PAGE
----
The electrical power used by all classes of computers is becoming of increasing importance. A major component of the cost of running large server operations is power, and, on the other end, the utility of laptops, palmtops, pads, and other portable devices is highly constrained by their batteries? capacity to power operations. One important element of the power used by computers is that burned by the operating system, the software that controls the computer?s operation. Little is known about the impact different operating system options have on a machine?s power budget, due to difficulties with existing technology in precisely measuring power use and correctly ascribing power expended to its true source. Thus, determining if scheduling algorithm alternatives, different forms of memory management, or different security options offered by the operating system have good, bad, or neutral power impacts has been difficult. The Kalipers project will address this issue by using new technology to obtain detailed and reliable information about how important operating system components affect machine power use. Kalipers will achieve this goal through a program of experimentation using a unique hardware/software platform called LEAP. The LEAP platform, which we have already built and tested, allows fine-grained assignments of power use to particular piece of code. It also measures the differing power consumption by important system components, such as the CPU, the memory, and the hard drive. We will use the LEAP?s capabilities to determine how operating system actions and decisions affect the power use of platforms that have strong needs to minimize their power budget. Our experiments will be concentrated in three areas: file systems, memory management, and security services. These are areas we have experience in and where we have reason to believe power savings can be found. We will investigate alternative technologies (such as the power costs of different file systems, or software vs. hardware full disk encryption). The LEAP technology will allow us to dive more deeply into the power costs of different system components, allowing us to shed light on issues like the degree to which higher power costs for ext3 are due to its implementation details and the degree to which they are inherent in the journaling nature of that file system. We will also reimplement key components of the operating system to demonstrate how the knowledge we have gained can be used to improve a system?s power consumption.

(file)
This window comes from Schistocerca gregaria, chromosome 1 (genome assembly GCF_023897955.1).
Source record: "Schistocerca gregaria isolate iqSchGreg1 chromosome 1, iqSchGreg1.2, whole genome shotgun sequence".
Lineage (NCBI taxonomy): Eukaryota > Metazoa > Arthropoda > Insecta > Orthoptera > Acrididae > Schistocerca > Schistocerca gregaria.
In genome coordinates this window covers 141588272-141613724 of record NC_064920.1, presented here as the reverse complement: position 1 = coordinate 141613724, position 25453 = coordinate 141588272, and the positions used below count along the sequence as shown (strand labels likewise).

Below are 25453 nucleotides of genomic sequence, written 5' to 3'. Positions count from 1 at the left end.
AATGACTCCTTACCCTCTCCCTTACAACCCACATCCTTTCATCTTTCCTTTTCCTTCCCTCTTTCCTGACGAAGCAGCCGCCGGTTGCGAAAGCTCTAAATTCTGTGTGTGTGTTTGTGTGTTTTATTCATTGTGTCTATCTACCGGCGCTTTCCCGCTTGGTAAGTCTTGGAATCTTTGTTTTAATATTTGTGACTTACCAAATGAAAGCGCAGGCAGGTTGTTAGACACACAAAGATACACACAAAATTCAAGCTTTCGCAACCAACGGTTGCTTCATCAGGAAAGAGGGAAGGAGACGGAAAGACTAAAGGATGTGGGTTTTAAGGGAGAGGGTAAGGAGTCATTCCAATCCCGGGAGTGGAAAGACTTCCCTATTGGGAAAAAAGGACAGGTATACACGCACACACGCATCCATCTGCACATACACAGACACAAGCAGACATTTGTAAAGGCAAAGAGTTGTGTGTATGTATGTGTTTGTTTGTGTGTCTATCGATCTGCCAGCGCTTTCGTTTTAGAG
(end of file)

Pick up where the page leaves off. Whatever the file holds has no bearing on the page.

As we rely ever more heavily on computers to run our modern world, they require an ever-increasing amount of power. Minimizing the power a computer requires to perform its operations is thus extremely important. However, existing techniques for measuring computersâ€™ power consumption are inadequate. A commonplace among engineers is that one cannot optimize what one cannot measure. The available techniques to measure a machineâ€™s power use tend to rely on attaching power meters to the machineâ€™s power cord, or using a rough heuristic that the amount of time a computer requires to do something is closely related to the amount of power it uses for that purpose. While these techniques are somewhat accurate at a rather gross level, they offer little help in determining whether making changes to some particular piece of software will result in more power use, less power use, or no difference. The Kalipers project addressed this issue in the particular context of system software, which includes the operating system that sits below all user applications and controls the computerâ€™s hardware. Kalipers used a combination of minor hardware alterations and software analysis to provide, for the first time, a detailed, accurate measurement of how much power was used to run a particular piece of system software. Knowing this, software developers could determine whether that piece of code performed a critical, power-expensive operation whose optimization would make a huge difference, or if that code represented a rarely-performed function that used little power. Further, experimental changes could be compared to the previous versionâ€™s behavior, telling the developers if they had improved power use. We demonstrated the Kalipers approach by applying our experimental system to several operating system functions, measuring their power behavior and seeking opportunities to improve it. For example, we performed a detailed analysis of Linuxâ€™s file I/O subsystem, which handles all file reads and writes, and thus is heavily used and of critical importance. Moreover, it typically uses a disk drive to store and retrieve this data; disk drives consume a great deal of power when actively used. This investigation was challenging because modern file I/O systems perform many complex operations to improve the speed of file I/O, including caching, batching multiple requests, and scheduling when to use the disk hardware for particular reads and writes. As a result, the code that handles one particular read or write tends not to be done all at once, but is interspersed with many other system operations. That makes determining the power cost of one particular I/O challenging. To do so, in addition to adding software probes into appropriate places in the operating system, we had to tag system resources related to particular I/O operations to allow us to determine which I/O was being serviced by the OS code. As another example, on modern computers, there are several pieces of hardware that can run instructions. These are called cores, and a computer might have four or more cores, which allows it to potentially run that many programs simultaneously. This requires the computerâ€™s operating system to decide which of several programs to run on which core at any given instant. There are detailed performance issues related to the costs of running programs on particular cores. For example, if two programs both need exclusive access to the same data, they cannot be run simultaneously, so putting them on two separate cores will likely not improve their performance. One of them will always be waiting for access to the shared data, while the other is using it. The power implications of how these scheduling decisions are made were particularly murky. We used our Kalipers approach to measure the power use resulting from different choices. Based on that, we built a new scheduler algorithm that made better choices from a power use perspective. It was able to reduce power use by 30%. The Kalipers hardware and software was improved during our project to make it usable by other researchers, even those in different parts of the world. We provide remote access and control of our testbed, allowing researcher in, for example, Brazil to measure the power used by system security software they were developing. We improved the software tools to make use of our system extremely easy. A modestly adept programmer can, within half an hour, instrument his code, compile it, run it on the testbed, obtain the results, and plot them to see how much power was used in his experiment. The Kalipers approach thus offers a realistic, easily usable method of determining how to optimize the power use of the systems used by both individual people and the largest corporations. This research thus promises to revolutionize our ability to reduce power use by computers. We have been in frequent consultation with major industry players, such as Intel, to discuss incorporation of our technology in their future products.